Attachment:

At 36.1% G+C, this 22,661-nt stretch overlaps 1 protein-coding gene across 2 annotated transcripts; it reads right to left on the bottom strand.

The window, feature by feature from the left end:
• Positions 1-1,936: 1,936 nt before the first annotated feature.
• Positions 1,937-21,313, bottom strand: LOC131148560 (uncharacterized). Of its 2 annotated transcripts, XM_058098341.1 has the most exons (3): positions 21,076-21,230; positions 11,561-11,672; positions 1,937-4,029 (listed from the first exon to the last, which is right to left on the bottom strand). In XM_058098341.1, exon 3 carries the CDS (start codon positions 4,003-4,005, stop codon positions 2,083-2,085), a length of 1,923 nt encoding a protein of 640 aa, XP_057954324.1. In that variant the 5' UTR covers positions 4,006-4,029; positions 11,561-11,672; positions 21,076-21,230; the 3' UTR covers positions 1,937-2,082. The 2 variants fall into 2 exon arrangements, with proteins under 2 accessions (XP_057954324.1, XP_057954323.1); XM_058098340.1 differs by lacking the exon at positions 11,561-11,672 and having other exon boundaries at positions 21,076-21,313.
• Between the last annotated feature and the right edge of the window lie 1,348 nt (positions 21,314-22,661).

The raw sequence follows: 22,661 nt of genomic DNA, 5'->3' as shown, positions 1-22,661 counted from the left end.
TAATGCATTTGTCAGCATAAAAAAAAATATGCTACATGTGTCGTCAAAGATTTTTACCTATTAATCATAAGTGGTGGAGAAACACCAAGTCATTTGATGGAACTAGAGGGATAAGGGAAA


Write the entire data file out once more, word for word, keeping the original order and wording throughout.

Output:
At 36.1% G+C, this 22,661-nt stretch overlaps 1 protein-coding gene across 2 annotated transcripts; it reads right to left on the bottom strand.

The window, feature by feature from the left end:
• Positions 1-1,936: 1,936 nt before the first annotated feature.
• Positions 1,937-21,313, bottom strand: LOC131148560 (uncharacterized). Of its 2 annotated transcripts, XM_058098341.1 has the most exons (3): positions 21,076-21,230; positions 11,561-11,672; positions 1,937-4,029 (listed from the first exon to the last, which is right to left on the bottom strand). In XM_058098341.1, exon 3 carries the CDS (start codon positions 4,003-4,005, stop codon positions 2,083-2,085), a length of 1,923 nt encoding a protein of 640 aa, XP_057954324.1. In that variant the 5' UTR covers positions 4,006-4,029; positions 11,561-11,672; positions 21,076-21,230; the 3' UTR covers positions 1,937-2,082. The 2 variants fall into 2 exon arrangements, with proteins under 2 accessions (XP_057954324.1, XP_057954323.1); XM_058098340.1 differs by lacking the exon at positions 11,561-11,672 and having other exon boundaries at positions 21,076-21,313.
• Between the last annotated feature and the right edge of the window lie 1,348 nt (positions 21,314-22,661).

The raw sequence follows: 22,661 nt of genomic DNA, 5'->3' as shown, positions 1-22,661 counted from the left end.
TAATGCATTTGTCAGCATAAAAAAAAATATGCTACATGTGTCGTCAAAGATTTTTACCTATTAATCATAAGTGGTGGAGAAACACCAAGTCATTTGATGGAACTAGAGGGATAAGGGAAA